“Owners and managers of grocery stores in the smaller communities are serving their communities through ‘wearing many hats’,” Peterson said, in part to keep their stores in business.

All store owners and managers viewed having a custom meat counter as a trait that significantly differentiated them from big box supermarkets where meats are generally pre-packaged.  Stores in the smaller communities, in particular, featured their meat counter prominently. 

Some stores are exploring whether serving shoppers by offering nutrition scores and other educational information at the point of sale could help their customers and their business at the same time.

In addition to competition from “big box” stores within 30 miles of some communities as well as smaller convenience stores often linked to gas stations, an emerging competitor for rural grocery stores – particularly in communities of 1,000 or more – are what can best be described as “dollar stores,” Peterson said. 

She and her colleagues are currently tabulating the responses of a survey sent in June to all postal patrons in a five-county area of Kansas. The survey will shed light on grocery shopping behavior. Preliminary results of the survey will be available this fall.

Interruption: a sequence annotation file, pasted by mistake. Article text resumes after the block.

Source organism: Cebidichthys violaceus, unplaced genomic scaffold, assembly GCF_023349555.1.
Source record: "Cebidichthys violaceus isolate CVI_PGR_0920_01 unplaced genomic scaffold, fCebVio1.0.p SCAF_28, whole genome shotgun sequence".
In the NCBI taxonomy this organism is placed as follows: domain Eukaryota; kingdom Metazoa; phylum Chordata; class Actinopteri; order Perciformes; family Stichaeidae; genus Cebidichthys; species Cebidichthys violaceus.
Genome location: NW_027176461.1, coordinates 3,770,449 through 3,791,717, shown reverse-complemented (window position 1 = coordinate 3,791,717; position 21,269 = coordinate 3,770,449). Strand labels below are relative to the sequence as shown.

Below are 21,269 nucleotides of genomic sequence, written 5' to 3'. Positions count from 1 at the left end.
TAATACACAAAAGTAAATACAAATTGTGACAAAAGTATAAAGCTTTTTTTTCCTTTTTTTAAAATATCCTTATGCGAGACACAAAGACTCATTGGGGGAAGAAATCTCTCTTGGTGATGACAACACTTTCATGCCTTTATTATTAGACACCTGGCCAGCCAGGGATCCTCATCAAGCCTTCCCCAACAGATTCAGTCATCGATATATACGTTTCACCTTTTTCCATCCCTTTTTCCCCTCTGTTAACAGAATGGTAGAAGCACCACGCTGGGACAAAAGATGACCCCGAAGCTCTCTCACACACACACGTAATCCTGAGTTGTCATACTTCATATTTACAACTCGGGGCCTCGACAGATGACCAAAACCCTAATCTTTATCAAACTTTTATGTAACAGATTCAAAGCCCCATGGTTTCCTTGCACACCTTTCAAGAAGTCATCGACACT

Sidebar:
Rural Grocery Facts and Figures

Facts about grocery stores in rural U.S. communities include:  

  • The USDA defines a rural “food desert” as a census tract where 20 percent of the population is below the poverty level and 33 percent live more than 10 miles from a supermarket or large grocery store. That amounts to 2.3 million rural citizens who live in a food desert.
  • The primary challenges rural grocers face are competition from big box stores, operating costs, labor issues, government regulations, lack of community support, low sales volume, and having to meet minimum buying requirements from suppliers.
  • Rural grocery stores are an important economic driver in their communities and a primary source of nutritious foods.